Disclaimer: I’m not an expert or a certified coach in Health & Fitness. Please follow any advice given here at your own risk.
. . .
In regards to eating, there are a few basic principles to remember:
1. If you want to lose weight, you need to decrease your caloric intake below the amount of calories you burn each day.
For example, if you burn 2500 calories per day, you need to make sure that you don’t eat more than 2000 calories per day. This is called being in a “caloric deficit” state.
To figure out how many calories your body burns each day, use this simple calorie calculator as a starting point.
To keep track of your caloric intake and your body weight, use a free app like MyFitnessPal.
2. If you want to gain weight, you need to increase your caloric intake above the amount of calories you burn each day.
Following the previous example, that means you should eat more than 2500 calories per day. Try not to go more than 500 calories at a time.
Experiment, see how your body responds, and then make the necessary adjustments along the way.
3. If you want to maintain your body weight, just keep it at the “default” level (2500 calories per day).
In other words, if you want to get the same results you’ve been getting, keep doing what you’ve been doing.
If you want different results, do something different. It’s that simple.
The best advice I can give you is to experiment. You don’t need to take this advice and follow it to the letter.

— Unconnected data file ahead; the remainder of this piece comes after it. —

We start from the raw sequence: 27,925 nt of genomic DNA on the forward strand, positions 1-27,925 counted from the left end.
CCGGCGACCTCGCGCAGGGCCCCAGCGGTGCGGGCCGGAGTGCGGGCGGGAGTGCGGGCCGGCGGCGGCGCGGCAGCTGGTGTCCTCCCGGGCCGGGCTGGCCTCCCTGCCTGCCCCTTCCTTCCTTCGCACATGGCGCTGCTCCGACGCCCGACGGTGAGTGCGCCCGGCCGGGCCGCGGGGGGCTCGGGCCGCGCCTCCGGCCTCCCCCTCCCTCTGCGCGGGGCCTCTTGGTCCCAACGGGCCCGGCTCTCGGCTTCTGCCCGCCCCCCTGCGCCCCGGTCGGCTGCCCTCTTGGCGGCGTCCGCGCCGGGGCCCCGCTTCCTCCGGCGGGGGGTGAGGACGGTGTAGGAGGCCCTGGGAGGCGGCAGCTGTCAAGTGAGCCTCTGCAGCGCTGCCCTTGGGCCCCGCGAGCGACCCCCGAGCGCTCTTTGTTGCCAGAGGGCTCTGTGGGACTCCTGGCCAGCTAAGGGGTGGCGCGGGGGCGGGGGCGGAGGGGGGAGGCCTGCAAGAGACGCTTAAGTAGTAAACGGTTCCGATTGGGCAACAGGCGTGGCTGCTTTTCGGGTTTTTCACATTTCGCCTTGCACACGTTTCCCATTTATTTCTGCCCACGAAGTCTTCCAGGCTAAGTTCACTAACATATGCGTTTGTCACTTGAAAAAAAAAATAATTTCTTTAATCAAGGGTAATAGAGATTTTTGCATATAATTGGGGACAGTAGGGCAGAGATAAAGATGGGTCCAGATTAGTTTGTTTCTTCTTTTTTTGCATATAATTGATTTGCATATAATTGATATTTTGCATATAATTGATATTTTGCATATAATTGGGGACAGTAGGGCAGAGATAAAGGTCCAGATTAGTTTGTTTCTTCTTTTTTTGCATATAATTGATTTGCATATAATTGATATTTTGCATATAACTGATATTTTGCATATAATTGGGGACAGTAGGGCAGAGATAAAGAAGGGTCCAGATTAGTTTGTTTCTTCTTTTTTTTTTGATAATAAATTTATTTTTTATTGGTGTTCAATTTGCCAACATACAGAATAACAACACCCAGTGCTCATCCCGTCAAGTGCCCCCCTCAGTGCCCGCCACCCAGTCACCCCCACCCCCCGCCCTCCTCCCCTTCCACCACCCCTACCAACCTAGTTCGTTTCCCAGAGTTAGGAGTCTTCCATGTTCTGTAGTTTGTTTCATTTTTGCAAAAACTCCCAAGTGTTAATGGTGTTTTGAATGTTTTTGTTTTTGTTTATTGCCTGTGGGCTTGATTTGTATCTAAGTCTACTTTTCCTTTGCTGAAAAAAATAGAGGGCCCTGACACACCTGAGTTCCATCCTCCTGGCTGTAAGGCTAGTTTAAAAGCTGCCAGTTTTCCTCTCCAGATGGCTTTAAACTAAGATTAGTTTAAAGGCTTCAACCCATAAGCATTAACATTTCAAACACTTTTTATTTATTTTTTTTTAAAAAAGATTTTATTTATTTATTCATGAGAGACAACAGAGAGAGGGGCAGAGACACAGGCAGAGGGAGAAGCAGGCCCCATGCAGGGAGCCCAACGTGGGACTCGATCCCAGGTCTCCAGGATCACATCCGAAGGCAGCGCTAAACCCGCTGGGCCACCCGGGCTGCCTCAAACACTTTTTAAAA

Especially in the area of health & fitness, there’s so much controversy going on.
You read a book or listen to an “expert” who says that if you do this and that, you’re going to get great results.
Sure enough, after a while you read another book or listen to another “expert” who says that if you’ll do what the previous book or expert suggested, you’re going to die at a young age.
Who’s advice should you follow? Neither.
Don’t be a follower, be a student.
Don’t be a follower, be a student.
Experiment. Try different things and see which of them suits your body and your lifestyle better.
There’s no “BEST diet.” There’s only food. Design your own diet by figuring out what works best for you.
. . .
The importance of exercise in daily life cannot be underestimated.
Scientists, professors and various health organizations around the world dedicate their life studying this field. And every year, they come up with cutting-edge discoveries about the importance and the benefits of exercising.
There are plenty of them and a simple Google search will bring up thousands of results.
But that’s not the point here.